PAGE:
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Q & A: Queer in Asian America (Asian American History & Cultu)
What does it mean to be queer and Asian-American at the turn of the century? The writers, activists, essayists, and artists who contribute to this volume consider how Asian-American racial identity and queer sexuality interconnect in mutually shaping and complicating ways. Their collective aim (in the words of the editors) is 'to articulate a new...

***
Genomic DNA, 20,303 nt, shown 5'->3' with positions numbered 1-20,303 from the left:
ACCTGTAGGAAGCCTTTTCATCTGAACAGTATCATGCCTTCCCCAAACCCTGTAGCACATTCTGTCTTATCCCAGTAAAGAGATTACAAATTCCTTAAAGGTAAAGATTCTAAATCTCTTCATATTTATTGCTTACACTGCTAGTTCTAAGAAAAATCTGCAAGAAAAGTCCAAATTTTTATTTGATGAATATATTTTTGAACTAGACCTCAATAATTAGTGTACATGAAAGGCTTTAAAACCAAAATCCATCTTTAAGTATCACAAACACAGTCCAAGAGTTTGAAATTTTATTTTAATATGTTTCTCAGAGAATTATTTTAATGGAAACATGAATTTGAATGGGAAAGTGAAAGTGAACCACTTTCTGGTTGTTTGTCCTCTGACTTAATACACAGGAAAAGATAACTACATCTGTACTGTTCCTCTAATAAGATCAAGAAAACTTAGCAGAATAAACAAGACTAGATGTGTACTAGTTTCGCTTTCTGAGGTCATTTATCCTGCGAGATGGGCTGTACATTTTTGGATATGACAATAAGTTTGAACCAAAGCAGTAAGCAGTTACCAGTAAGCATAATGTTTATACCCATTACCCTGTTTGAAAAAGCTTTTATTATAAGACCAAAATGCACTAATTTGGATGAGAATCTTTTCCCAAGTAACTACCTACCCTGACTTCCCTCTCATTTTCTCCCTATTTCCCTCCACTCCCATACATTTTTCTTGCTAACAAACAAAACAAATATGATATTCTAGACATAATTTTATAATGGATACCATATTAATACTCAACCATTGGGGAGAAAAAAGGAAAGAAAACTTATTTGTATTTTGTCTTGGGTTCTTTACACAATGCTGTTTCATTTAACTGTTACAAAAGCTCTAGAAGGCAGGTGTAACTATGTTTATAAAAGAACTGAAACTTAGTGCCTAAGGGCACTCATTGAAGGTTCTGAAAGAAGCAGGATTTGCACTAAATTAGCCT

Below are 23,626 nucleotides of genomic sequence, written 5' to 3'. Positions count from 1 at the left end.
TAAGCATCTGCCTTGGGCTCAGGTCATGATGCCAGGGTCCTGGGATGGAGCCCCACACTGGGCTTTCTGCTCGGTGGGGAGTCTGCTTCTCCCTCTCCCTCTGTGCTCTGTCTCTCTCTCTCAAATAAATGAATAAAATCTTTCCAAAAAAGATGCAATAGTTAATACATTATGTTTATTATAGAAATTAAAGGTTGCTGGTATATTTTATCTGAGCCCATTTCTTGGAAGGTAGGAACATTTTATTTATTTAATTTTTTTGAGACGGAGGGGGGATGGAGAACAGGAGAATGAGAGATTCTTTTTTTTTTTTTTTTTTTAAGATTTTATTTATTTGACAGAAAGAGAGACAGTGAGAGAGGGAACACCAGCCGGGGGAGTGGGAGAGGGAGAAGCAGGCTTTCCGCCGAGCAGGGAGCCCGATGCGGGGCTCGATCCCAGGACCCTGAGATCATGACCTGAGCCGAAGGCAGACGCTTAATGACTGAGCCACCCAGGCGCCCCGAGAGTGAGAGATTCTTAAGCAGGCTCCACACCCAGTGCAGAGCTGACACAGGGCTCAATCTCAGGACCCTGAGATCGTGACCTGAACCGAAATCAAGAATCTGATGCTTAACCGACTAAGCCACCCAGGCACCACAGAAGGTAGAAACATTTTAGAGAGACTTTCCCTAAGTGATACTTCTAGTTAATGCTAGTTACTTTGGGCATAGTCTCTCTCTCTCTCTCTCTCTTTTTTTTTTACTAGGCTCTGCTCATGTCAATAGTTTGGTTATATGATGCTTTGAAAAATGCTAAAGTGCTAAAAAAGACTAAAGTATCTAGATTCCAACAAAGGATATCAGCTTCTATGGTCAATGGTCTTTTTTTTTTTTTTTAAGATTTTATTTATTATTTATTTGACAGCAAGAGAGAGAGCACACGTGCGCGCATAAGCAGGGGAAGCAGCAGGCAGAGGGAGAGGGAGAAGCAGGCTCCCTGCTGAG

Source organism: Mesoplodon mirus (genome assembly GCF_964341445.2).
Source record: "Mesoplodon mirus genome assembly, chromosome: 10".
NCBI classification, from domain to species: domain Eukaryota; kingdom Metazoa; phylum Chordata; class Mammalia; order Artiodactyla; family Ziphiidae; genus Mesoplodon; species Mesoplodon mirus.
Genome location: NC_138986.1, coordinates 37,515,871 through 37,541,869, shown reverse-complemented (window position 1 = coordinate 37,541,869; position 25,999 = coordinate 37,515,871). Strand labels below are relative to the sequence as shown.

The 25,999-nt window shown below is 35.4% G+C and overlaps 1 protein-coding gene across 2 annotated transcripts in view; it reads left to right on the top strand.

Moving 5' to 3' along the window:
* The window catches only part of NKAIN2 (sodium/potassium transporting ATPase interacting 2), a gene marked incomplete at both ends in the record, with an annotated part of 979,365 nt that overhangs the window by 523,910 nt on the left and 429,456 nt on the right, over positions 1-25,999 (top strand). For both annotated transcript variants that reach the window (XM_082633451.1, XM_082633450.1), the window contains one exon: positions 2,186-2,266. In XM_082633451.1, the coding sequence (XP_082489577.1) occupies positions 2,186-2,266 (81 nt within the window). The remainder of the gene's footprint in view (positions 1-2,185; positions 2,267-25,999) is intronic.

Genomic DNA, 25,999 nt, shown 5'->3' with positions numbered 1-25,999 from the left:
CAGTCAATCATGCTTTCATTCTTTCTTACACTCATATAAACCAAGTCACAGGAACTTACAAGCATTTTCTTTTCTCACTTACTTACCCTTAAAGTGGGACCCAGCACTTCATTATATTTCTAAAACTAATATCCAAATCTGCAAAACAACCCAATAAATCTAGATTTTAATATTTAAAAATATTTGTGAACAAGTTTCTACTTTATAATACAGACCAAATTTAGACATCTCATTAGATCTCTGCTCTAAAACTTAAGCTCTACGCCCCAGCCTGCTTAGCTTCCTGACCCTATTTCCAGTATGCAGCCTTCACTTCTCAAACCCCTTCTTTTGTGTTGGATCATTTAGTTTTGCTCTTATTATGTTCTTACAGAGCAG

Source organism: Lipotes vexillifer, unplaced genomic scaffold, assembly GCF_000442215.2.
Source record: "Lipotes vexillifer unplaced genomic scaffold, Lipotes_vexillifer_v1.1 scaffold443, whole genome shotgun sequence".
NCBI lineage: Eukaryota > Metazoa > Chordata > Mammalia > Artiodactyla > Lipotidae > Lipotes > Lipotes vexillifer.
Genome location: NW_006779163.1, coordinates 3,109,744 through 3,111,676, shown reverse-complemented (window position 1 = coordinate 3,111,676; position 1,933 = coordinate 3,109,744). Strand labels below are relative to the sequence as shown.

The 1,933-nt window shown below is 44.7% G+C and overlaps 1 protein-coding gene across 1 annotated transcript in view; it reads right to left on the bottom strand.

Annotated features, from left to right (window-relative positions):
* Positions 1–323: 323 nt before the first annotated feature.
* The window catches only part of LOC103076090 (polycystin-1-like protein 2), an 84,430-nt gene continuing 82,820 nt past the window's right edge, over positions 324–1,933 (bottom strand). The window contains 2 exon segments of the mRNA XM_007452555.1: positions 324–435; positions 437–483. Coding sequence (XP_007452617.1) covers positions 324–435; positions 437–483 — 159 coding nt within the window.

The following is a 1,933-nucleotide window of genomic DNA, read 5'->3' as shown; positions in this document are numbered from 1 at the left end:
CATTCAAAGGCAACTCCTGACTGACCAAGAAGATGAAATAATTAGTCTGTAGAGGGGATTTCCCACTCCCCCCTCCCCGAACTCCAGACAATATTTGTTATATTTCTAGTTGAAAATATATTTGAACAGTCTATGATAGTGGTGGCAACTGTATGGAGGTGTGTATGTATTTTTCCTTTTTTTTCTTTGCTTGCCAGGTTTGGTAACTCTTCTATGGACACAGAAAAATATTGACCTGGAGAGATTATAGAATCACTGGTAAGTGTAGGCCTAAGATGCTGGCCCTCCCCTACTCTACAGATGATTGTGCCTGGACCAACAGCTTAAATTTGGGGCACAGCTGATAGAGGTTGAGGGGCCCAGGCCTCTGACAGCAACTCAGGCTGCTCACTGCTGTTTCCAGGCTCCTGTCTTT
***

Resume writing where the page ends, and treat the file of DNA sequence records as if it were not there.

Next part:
What does it mean to be queer and Asian-American at the turn of the century? The writers, activists, essayists, and artists who contribute to this volume consider how Asian-American racial identity and queer sexuality interconnect in mutually shaping and complicating ways. Their collective aim (in the words of the editors) is 'to articulate a new conception of Asian-American racial identity, its heterogeneity, hybridity, and multiplicity-concepts that have after all underpinned the Asian-American moniker from its very inception. "Q & A" approaches matters of identity from a variety of points of view and academic disciplines in order to explore the multiple crossings of race and ethnicity with sexuality and gender. Drawing together the work of visual artists, fiction writers, community organizers, scholars, and participants in roundtable discussions, the collection gathers an array of voices and experiences that represent the emerging communities of a queer Asian-America.Collectively, these contributors contend that Asian-American studies needs to be more attentive to issues of sexuality and that queer studies needs to be more attentive to other aspects of difference, especially race and ethnicity. Vigorously rejecting the notion that a symmetrical relationship between race and homosexuality would weaken lesbian/gay and queer movements, the editors refuse to believe that a desirably queer world is one in which we remain perpetual aliens-queer houseguests-in a queer nation. Author note: David L. Eng is Assistant Professor of English and Comparative Literature, Columbia University. Alice Y. Hom is a doctoral candidate in history at Claremont Graduate University.
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